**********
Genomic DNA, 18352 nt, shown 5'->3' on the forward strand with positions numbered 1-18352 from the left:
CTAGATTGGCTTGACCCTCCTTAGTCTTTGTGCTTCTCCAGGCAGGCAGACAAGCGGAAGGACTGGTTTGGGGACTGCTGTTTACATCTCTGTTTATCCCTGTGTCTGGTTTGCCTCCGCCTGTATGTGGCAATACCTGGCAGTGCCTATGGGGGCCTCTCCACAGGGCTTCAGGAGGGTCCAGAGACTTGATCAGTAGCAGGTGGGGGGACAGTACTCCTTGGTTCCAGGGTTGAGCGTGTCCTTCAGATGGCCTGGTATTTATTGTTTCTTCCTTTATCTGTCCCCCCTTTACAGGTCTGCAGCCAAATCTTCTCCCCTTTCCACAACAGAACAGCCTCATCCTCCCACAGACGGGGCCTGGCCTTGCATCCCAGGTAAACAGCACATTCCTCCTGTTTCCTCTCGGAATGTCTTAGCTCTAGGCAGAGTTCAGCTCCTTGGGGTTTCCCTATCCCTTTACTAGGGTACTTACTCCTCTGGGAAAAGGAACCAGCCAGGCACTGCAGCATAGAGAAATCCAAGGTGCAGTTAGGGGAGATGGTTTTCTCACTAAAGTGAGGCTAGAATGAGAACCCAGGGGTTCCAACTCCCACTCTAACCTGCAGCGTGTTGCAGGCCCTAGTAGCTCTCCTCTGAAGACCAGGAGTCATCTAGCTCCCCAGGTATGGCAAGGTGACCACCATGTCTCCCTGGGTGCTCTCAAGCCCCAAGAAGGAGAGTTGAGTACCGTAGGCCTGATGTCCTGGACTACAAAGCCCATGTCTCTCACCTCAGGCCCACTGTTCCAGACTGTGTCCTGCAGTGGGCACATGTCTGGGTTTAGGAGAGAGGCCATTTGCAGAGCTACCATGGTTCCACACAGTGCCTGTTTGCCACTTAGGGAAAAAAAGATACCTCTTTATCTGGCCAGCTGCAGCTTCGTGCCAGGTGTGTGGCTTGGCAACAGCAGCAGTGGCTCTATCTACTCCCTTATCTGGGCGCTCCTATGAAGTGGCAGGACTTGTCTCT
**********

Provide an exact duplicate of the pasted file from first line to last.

Genomic DNA, 18352 nt, shown 5'->3' on the forward strand with positions numbered 1-18352 from the left:
CTAGATTGGCTTGACCCTCCTTAGTCTTTGTGCTTCTCCAGGCAGGCAGACAAGCGGAAGGACTGGTTTGGGGACTGCTGTTTACATCTCTGTTTATCCCTGTGTCTGGTTTGCCTCCGCCTGTATGTGGCAATACCTGGCAGTGCCTATGGGGGCCTCTCCACAGGGCTTCAGGAGGGTCCAGAGACTTGATCAGTAGCAGGTGGGGGGACAGTACTCCTTGGTTCCAGGGTTGAGCGTGTCCTTCAGATGGCCTGGTATTTATTGTTTCTTCCTTTATCTGTCCCCCCTTTACAGGTCTGCAGCCAAATCTTCTCCCCTTTCCACAACAGAACAGCCTCATCCTCCCACAGACGGGGCCTGGCCTTGCATCCCAGGTAAACAGCACATTCCTCCTGTTTCCTCTCGGAATGTCTTAGCTCTAGGCAGAGTTCAGCTCCTTGGGGTTTCCCTATCCCTTTACTAGGGTACTTACTCCTCTGGGAAAAGGAACCAGCCAGGCACTGCAGCATAGAGAAATCCAAGGTGCAGTTAGGGGAGATGGTTTTCTCACTAAAGTGAGGCTAGAATGAGAACCCAGGGGTTCCAACTCCCACTCTAACCTGCAGCGTGTTGCAGGCCCTAGTAGCTCTCCTCTGAAGACCAGGAGTCATCTAGCTCCCCAGGTATGGCAAGGTGACCACCATGTCTCCCTGGGTGCTCTCAAGCCCCAAGAAGGAGAGTTGAGTACCGTAGGCCTGATGTCCTGGACTACAAAGCCCATGTCTCTCACCTCAGGCCCACTGTTCCAGACTGTGTCCTGCAGTGGGCACATGTCTGGGTTTAGGAGAGAGGCCATTTGCAGAGCTACCATGGTTCCACACAGTGCCTGTTTGCCACTTAGGGAAAAAAAGATACCTCTTTATCTGGCCAGCTGCAGCTTCGTGCCAGGTGTGTGGCTTGGCAACAGCAGCAGTGGCTCTATCTACTCCCTTATCTGGGCGCTCCTATGAAGTGGCAGGACTTGTCTCT